Candace Caisse couldn’t believe she got a $1,500 charge on her power bill last month.

“My jaw dropped,” she said. “I was quite surprised of the amount of the bill.”

The bill was more than six times higher than what she’s normally charged by SaskPower at her home in Air Ronge. Instead of paying, she got on the phone with the company to discuss the charge.

“I said, ‘This is impossible. My bill has never been this high and I’ve lived here for over 30 years,” Caisse said in an interview on Monday.

When she phoned SaskPower, she says she was first asked whether it could have resulted from an appliance or power source in her home. She was then asked to go and check her power meter outside. After reading the numbers and sending them into SaskPower, the company found they had made a mistake and adjusted her bill.

Caisse posted what happened on Facebook and the post was shared hundreds of times.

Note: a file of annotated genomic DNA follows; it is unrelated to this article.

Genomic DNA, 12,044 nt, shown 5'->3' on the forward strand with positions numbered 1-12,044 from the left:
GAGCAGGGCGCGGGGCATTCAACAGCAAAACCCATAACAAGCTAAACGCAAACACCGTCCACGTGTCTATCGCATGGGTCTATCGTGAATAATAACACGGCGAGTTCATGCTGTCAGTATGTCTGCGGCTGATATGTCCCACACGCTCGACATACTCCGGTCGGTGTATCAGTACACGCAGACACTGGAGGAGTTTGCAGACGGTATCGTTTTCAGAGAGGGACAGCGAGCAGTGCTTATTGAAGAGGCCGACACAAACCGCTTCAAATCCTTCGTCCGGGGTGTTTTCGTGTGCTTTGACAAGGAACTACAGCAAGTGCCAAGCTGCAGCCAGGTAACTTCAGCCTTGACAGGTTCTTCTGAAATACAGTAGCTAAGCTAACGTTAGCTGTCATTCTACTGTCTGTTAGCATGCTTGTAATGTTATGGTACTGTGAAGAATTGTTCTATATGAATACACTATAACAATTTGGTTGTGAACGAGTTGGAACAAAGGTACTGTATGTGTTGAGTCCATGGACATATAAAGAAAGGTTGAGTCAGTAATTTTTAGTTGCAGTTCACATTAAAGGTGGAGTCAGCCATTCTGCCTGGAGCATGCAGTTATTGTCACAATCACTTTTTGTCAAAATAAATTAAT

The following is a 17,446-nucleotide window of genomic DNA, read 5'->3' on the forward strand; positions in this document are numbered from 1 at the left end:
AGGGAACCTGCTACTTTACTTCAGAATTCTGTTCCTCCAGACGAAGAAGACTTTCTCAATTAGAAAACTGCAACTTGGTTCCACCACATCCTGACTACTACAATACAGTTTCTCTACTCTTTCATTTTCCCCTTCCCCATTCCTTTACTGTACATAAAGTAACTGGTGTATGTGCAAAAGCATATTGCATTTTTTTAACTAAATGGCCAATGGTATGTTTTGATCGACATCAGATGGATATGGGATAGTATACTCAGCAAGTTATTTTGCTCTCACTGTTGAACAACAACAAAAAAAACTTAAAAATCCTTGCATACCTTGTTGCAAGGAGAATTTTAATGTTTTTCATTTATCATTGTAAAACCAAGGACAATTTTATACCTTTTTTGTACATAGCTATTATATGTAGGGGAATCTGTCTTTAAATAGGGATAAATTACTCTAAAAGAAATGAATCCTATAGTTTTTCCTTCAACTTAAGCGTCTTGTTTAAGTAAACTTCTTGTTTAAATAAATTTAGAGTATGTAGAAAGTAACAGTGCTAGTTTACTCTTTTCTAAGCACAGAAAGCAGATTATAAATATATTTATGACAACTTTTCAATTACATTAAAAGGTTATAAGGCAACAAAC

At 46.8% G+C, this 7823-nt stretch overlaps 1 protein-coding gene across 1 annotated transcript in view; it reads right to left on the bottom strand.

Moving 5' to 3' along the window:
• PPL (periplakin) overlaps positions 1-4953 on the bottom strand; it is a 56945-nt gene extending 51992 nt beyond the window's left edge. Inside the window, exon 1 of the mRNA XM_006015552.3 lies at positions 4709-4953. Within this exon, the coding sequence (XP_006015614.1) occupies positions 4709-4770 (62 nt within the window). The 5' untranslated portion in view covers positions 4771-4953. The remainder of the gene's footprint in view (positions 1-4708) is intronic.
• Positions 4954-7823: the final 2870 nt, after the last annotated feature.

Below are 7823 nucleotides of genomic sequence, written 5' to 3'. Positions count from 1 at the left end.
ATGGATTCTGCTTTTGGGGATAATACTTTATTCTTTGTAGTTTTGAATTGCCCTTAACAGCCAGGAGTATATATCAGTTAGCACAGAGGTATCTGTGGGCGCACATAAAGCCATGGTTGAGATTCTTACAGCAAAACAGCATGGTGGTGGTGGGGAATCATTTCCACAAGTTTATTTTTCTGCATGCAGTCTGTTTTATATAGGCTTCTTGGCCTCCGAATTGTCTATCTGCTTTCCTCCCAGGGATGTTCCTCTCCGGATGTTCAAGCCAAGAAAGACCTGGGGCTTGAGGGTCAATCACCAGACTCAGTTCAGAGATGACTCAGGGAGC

“All of the sudden, all these comments and likes and shares.”

SaskPower says they conduct roughly 1.7 million meter reads each year. They say mistakes are rare but can happen.

“One thing we do see from time to time is an issue where the data entered was not accurate. There might be an issue with it of some sort,” explained Jordan Jackle from SaskPower’s media relations and issues management section.

SaskPower will flag bills that are unusually high and credit customers if they are overbilled.

Jackle says customers can take their own monthly meter readings to monitor usage and ensure accuracy. If there’s still a dispute over a bill, the meter can be tested.

New technology will also reduce errors.

“Future meters and smart meters down the road are able to be transmitting that data at more regular intervals, so we’re not relying on estimates based on quarterly meter readings. We’re relying on actual power usage.”